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Eating raw food - a (short) personal journey

I started my journey to health by eating raw food.

I was introduced to the raw food diet via Raw Vegetable Juices, a book by the late Norman W. Walker.

I was fully convinced by what he wrote about the importance of vitamins and enzymes and about milk being mucus-forming. I took his advce to drink lots of carrot juice and was drinking four to five mugs per day, until my palms turned orange - but I was assured that it was okay.

I also started the habit of eating raw food - fruits for breakfast, followed by more fruits or raw vegetable salads for lunch and dinner.

That was in 1985, when I was 30 years old. Up till then, I was a weak and sickly person who was falling ill and visiting the doctors every two or three weeks.

My main health problem was very serious sinusitis. I would sneeze for about an hour after I wake up each morning. During the day, I would sneeze at the slightest reason - when I entered or left an air-conditioned room, when there was dust in the air, when a woman wearing perfume walked by...

Drinking carrot juice and eating raw food helped put an end to those problems. I stopped visiting the doctors as frequently. I felt very much better.

I went on to buy other books about the raw food diet, including Raw Energy by Leslie Kenton and her daughter Susanah, as well as Fit for Life by Harvey and Marilyn Diamond. I became totally convinced about the "wisdom" of eating raw food.

That early experience with a raw food diet literally changed my life. At that time, I was working as a journalist in Business Times. A year later, I started writing a weekly column on natural health in the newspaper. In 1989, I left my job to publish my own natural health newsletter, The Good Life (which ran till 1997).

Skin rash from eating raw food

Not all was well, however. After the initial improvement in my health, new problems started to appear.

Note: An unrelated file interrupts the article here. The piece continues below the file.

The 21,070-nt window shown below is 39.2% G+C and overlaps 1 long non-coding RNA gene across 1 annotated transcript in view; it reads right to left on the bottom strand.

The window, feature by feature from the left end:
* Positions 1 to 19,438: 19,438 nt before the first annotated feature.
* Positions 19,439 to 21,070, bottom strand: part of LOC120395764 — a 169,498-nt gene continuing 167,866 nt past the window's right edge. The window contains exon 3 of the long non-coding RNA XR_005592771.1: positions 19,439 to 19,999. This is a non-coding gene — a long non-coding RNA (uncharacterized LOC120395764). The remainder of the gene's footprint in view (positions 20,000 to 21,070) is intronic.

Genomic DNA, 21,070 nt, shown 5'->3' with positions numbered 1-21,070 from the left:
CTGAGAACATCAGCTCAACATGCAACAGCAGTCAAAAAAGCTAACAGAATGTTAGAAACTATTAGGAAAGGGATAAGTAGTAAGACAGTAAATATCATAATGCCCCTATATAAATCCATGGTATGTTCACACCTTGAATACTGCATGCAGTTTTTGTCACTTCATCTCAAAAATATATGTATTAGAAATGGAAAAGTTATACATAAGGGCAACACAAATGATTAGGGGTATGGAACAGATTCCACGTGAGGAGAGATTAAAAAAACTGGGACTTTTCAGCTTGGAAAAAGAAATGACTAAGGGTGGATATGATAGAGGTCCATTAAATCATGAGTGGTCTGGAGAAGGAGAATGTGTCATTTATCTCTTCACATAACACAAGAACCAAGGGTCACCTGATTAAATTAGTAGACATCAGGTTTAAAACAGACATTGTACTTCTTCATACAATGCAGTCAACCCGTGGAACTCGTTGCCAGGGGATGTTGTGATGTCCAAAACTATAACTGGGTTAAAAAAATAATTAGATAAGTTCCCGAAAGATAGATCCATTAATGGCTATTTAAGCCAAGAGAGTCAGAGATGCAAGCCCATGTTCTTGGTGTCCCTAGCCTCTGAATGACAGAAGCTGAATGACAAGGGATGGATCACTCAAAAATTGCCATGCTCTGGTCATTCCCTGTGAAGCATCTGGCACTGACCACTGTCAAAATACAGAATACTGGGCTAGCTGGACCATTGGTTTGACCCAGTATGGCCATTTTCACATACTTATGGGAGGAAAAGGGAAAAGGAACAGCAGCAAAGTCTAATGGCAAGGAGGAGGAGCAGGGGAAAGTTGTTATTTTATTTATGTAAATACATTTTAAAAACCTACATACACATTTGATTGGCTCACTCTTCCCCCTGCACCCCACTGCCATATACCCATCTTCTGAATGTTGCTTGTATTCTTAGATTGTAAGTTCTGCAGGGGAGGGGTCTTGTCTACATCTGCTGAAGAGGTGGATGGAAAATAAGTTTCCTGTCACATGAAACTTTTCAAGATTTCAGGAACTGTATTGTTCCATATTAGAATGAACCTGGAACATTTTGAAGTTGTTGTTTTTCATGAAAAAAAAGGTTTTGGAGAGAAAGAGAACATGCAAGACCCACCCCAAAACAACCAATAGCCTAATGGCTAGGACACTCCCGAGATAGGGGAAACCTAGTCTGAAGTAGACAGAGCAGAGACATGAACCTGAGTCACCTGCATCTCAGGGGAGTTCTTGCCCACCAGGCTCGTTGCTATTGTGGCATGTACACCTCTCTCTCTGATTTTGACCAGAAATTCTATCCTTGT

One was a persistant rash that would arise each evening, mainly around my abdomen and inner thighs. It afftected both my wife and I, yet it never occurred to us that it could have been due to the fact that we were both eating raw food.

My skin also became extremely sensitive. I remember once, a conference table at the office had been newly varnished and just by entering the room, my hands would break out in rashes and the skin (between my thumb and first finger) would start to open up in deep cracks.

My regular doctor did not understand my rash but he was kind - and open-minded - enough to recommend that I consult a Chinese physician.

That recommendation caused my doctor to lose me as his patient, because as I became acquainted with Traditional Chinese Medicine, I began to lose faith in medical science. But I have the highest respects for this doctor who dared recommend a patient to a non-medical physician.

The Chinese physician took a long time to solve my rash. Looking back now, I think it was because I stubbornly continued eating raw food against his advice. I was just too sold on the idea that a raw food diet was not just healthy but also an "ideal".


More alarming was what happened after a had a raw salad for dinner one cold, rainy night. That night, I woke up with an asthma attack even though I was not known to be asthmatic. True, I had weak lungs. I had tuberculosis when I was five and often coughed when I fell ill. But never before did I experience an asthma attack, until that night.

Can eating raw foods trigger asthma? Here is an email I received recently from someone with a similar experience:

So glad to have stumbled on your website. I recently started a raw food / juice fast, and noticed that my Asthma, which has been nearly non-existent for a while now, came back with a vengence. 

Trying to find some information, just about every site on the internet recommended raw foods to cure asthma, which just made me think I was crazy. It was then that I found your site about treating pneumonia naturally, and finally, someone presented the idea that raw foods could actually worsen symptoms. Thanks for offering some sanity. I'm headed back to a more macrobiotic approach.